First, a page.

'I ain't trying to be boxed in.' An interview David Armada

We've got an interview with David Armada, yet more proof that B.U.R.R is back.

For my second instalment of the reinstated Brickcellphone’s Underground Release Radar, I caught up with the South-East London London rapper. We met him in the backend of last year at Deema’s headline show by the seaside - where he performed their single HASH BROWN.

Already on our radar after 2021's tape, ANKA, Armada has more music up his sleeve. Nostalgia is amongst the latest additions to Offie Mag's Music of the Month playlist and such, as saw it as a good time to reach out for a chat.

Hi David, introduce yourself in your own words for those not yet wise to you...

I’m David Armada, a rapper/vocalist from South-East London. Just trying to figure shit out through music, y’know what I mean?

How long have you been making music for?

I’ve been making music since I was 17, but only really started taking it seriously a year and a half ago. 

Can you tell us a bit more about Nostalgia, the new single?

So the song, we made it a year ago, to be honest. We have so many songs tucked away in the archives, ready to drop throughout this year. This is one of ‘em. I made it with my boys Kxmel and Cotton and went to the studio with my notebook full of bars. I got there and figured it out. They had the first half, and it was fire, so I rapped a verse on that, but I kinda wanted a beat switch so we cooked up the second half and then I dropped the second verse.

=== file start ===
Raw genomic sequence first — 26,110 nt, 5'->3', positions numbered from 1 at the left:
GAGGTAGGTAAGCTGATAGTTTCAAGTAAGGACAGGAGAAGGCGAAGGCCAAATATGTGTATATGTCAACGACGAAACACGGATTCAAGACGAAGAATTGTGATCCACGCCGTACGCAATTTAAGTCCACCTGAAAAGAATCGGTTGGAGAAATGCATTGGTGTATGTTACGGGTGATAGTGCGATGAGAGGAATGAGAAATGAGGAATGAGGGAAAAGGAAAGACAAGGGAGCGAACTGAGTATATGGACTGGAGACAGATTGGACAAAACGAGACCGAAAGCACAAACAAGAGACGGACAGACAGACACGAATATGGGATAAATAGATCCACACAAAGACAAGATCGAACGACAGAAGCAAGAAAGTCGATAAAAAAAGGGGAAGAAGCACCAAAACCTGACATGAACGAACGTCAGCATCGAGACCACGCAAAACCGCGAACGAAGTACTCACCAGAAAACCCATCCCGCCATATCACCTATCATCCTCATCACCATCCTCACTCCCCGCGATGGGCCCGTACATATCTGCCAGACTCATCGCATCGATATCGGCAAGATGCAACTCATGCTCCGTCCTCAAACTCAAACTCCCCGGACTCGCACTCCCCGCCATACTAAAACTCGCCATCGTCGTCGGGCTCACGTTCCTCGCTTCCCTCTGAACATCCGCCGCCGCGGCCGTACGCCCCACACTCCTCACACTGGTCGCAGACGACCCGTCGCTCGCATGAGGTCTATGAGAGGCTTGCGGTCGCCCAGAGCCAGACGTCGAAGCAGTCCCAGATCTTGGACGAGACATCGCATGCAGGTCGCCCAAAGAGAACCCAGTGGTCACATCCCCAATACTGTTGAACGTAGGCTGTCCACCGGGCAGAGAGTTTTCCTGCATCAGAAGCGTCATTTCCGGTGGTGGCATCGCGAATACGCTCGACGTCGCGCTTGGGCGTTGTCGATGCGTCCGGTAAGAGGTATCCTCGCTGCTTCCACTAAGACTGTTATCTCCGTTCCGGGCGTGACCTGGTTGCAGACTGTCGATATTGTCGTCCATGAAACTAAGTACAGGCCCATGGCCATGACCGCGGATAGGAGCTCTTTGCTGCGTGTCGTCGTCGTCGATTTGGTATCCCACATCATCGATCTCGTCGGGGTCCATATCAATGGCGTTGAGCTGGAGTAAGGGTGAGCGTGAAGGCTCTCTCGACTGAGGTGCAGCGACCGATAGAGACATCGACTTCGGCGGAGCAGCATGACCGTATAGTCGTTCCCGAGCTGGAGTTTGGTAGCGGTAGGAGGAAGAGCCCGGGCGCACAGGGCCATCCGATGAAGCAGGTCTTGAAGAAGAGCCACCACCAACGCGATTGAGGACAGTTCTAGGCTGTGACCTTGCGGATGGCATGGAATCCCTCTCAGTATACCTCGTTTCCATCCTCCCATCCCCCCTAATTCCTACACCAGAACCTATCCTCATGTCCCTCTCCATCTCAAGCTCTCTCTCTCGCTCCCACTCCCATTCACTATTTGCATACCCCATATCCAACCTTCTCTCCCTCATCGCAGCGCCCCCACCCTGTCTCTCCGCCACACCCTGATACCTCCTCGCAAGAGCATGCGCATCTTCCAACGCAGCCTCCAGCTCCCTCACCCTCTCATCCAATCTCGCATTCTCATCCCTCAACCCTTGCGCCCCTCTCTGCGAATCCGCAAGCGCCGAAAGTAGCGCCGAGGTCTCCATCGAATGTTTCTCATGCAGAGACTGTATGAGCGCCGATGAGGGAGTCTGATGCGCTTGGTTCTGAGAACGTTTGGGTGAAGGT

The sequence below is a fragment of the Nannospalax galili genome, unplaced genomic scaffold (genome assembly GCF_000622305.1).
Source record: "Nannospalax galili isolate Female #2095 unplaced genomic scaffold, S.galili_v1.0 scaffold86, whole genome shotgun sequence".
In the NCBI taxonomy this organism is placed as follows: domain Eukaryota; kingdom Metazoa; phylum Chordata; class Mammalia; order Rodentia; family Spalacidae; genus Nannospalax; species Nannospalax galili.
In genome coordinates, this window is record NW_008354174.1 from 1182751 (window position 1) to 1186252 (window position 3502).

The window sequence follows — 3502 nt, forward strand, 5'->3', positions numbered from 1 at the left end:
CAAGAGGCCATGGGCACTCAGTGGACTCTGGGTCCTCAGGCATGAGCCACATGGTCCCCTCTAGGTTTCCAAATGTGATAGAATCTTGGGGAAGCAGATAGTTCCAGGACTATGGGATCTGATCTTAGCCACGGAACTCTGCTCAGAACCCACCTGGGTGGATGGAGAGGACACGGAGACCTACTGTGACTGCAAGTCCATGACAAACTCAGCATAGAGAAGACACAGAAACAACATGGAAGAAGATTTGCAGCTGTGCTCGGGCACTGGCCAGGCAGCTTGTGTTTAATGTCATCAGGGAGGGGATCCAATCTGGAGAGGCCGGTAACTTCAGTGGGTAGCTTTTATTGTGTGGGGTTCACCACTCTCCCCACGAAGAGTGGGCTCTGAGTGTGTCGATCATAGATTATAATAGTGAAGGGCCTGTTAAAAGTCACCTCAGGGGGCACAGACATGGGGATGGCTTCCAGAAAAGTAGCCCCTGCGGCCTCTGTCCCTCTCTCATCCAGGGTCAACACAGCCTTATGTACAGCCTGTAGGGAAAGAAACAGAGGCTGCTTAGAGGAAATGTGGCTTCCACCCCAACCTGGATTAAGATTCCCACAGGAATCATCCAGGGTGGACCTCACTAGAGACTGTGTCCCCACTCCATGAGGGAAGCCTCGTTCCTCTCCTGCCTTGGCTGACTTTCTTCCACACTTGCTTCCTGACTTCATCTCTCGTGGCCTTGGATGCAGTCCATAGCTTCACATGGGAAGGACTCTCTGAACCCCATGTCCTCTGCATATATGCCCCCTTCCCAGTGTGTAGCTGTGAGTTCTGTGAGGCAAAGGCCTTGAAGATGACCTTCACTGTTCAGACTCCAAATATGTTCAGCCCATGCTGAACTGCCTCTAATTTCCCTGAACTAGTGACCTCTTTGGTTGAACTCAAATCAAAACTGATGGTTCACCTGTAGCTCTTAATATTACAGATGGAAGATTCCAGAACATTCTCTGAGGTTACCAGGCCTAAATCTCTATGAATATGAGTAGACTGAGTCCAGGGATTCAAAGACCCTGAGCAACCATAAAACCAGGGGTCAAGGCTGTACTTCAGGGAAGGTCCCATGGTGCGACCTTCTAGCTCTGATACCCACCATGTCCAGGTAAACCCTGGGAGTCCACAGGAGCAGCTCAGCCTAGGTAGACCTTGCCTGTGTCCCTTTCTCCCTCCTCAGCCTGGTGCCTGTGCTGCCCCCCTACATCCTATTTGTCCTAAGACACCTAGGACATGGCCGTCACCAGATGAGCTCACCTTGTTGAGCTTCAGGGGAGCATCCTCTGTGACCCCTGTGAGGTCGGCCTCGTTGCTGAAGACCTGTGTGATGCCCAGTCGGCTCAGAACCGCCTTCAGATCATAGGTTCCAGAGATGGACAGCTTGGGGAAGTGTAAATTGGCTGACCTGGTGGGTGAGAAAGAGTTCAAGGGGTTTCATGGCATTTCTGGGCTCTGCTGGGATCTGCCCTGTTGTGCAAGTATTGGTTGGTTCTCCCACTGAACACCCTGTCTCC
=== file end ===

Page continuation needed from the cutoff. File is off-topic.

It ended up being about looking back at past trauma and experiences and seeing how it affects the present; that wasn’t intentional. It just picked up a subconscious meaning along the way. Like in that first verse, I go, “When I was four, I hit the floor and hit my two front, now that’s why my tooth buck”, and in the second verse I go into past shit with the police and why I don’t trust ‘em, why shit is the way it is and why I think a certain way.

We loved your previous tape, Anka, from a few years back. What was the process of making a full-length project like?

That one is a kinda weird one. I started making it a year or so before it came out. I didn’t take music seriously for a long time, and it wasn’t something that I planned on doing with my life. I did that track ‘HASH BROWN’ with Deema and it did well. I was there when he made Chew Your Food, and I thought that I could make one. I started working on it, making songs and songs.

A few of ‘em I made under a blanket in my Uni room. I recorded ‘Vince Vega’ like that. My housemates were in the kitchen, so I did it in one take. Took three minutes. I dropped the tape and didn’t really expect too much. I just wanted to make a project, I love rap so much. It did have themes, and a progression, cos those are the albums that I like to listen to. Deema’s on there, Dom’s (Valentino) on there, and Kxmel’s on there.

 People seemed to like it, and this is where I am at now. 

Do you ever get miss-genred? How do you feel about terms like 'lo-fi' or 'chill UK rap' that get chucked around?